title_link: "",
    thumb_url: "",
    footer: "file, sysdig",
    ts: 1485258115
  }, {
    fallback: "Show more...",
    title: "Show more...",
    title_link: ""

Once the SlackMessage is created you can send it via the MessageClient:


This renders the following in Slack:

Stack Overflow Result Message

Adding message buttons

In the previous section you saw how rich messages can be created and posted to Slack. Now you’ll see how to turn this message into an actionable message by adding a button to it.

With Atomist, it’s easy to bind Slack action buttons to command handlers. Such a binding consists of three parts: the specification of the button as required by Slack, a reference to the command handler, and optional parameters that should be pre-populated when invoking the command. Pass these to buttonForCommand. Put the output in the actions array of an Attachment, and put that in the attachments array of a SlackMessage.

Here’s a simple SlackMessage with a button that invokes a command by name:

    attachments: [{
        text: "Push the button",
        fallback: "Push the button", 
        actions: [buttonForCommand({ text: "Press Here" }, "NameOfCommandToRun")]

The button specification is defined by Slack in the field guide. Here is an example of a button with a confirmation pop-up:

import { ButtonSpecification } from "@atomist/sdm";

const buttonSpec: ButtonSpecification = {
    text: "Search Again",
    confirm: {
        title: "Search Again?",
        text: "Do you really want to run the search again?",
        dismiss_text: "No",
        ok_text: "Yes"

Adding message menus

Message menus are very similar to message buttons in the way they are created and added to the message. The main difference is that menus are defined with a MenuSpecification instead of a ButtonSpecification.

Besides the name of the menu, a MenuSpecification allows you to define menu options and option groups.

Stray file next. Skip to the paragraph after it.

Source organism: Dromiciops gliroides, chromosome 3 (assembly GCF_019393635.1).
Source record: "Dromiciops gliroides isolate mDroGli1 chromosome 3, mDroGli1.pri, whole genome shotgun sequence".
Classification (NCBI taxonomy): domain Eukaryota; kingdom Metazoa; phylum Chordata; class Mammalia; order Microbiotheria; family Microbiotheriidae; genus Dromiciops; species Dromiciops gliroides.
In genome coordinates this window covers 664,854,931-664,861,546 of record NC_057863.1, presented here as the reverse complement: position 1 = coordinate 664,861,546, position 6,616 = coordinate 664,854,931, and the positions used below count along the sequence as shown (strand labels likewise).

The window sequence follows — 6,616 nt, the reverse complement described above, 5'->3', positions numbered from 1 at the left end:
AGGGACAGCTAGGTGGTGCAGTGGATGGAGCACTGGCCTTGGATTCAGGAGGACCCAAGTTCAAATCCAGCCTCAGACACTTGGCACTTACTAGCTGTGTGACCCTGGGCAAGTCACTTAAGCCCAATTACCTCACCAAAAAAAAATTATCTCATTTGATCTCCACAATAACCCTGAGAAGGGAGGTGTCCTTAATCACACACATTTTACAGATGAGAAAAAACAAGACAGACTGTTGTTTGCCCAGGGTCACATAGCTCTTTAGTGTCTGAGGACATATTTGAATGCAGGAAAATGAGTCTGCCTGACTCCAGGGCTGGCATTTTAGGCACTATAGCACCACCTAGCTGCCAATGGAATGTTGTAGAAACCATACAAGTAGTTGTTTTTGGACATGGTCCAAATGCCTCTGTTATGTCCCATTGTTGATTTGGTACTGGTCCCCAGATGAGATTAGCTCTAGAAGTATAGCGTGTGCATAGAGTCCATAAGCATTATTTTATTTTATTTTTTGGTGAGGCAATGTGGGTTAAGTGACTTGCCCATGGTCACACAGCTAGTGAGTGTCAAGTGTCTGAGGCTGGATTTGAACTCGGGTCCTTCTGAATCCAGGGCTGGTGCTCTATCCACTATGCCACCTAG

See the following example:

import { MenuSpecification } from "@atomist/sdm";

const menuSpec: MenuSpecification = {
    text: "Issue Labels",
    options: [{
        text: "Bug", value: "bug",
    }, {
        text: "Enhancement", value: "enhancement",
    }, {
        text: "Invalid", value: "invalid",

const message: slack.SlackMessage = {
    attachments: [{
        // ...
        actions: [
          menuForCommand(menuSpec, handler, "label"),

To create the menu, menuForCommand is called with the menu details, the reference to the command handler and the name of the parameter on the command handler that the selected value of the menu should be bound to; in this example, the value of the option will be bound to the label parameter.

Message options

With MessageOptions actionable Slack message can be turned into updatable messages; the MessageOptions interface provides important options to handle and tune message updates and rewrites in Slack.

The following section describes the properties on the MessageOptions interface and what they can be used for. See also: [APIDoc][message-options-apidoc]

For example:

const messageOptions = {
    id: `build-summary/${owner}/${repo}/${sha}`, // sending another message with this ID will update this one
    ttl: 60 * 60 * 1000, // update this message for up to one hour; after that, post anew
    post: "always", // if this message didn't exist, create it

The id property uniquely identifies a message in a channel or direct message. But it’s optional! Use it if you want to update this message later. Otherwise we’ll generate something unique.

ts specifies the time in milliseconds of the message. If not set, it defaults to the current time. This property is important to maintain correct order of messages: the Atomist bot will not post a message with a ts if there is a message for the same id but a later ts already in the channel or direct message.

ttl or time-to-live defines the amount of time in milliseconds that a message can be updated, after which a new instance of the message is posted to the bottom of the Slack stream. So, when a message is received by the bot, it compares the ts + ttl of the existing message with ts of the new message; if ts + ttl is smaller, a new message ia posted to the bottom of the Slack stream and the existing message is not rewritten. As long ts + ttl is greater then ts of the new message, the existing message will be overwritten.

Lastly, the post property specifies whether a message should be posted only if it is an update to a previously posted message with the same id. If post === "always", the message is always posted as a new message and never rewrites a previous message. will never rewrite a previous message.

[message-options-apidoc]: (APIdoc for Message Options)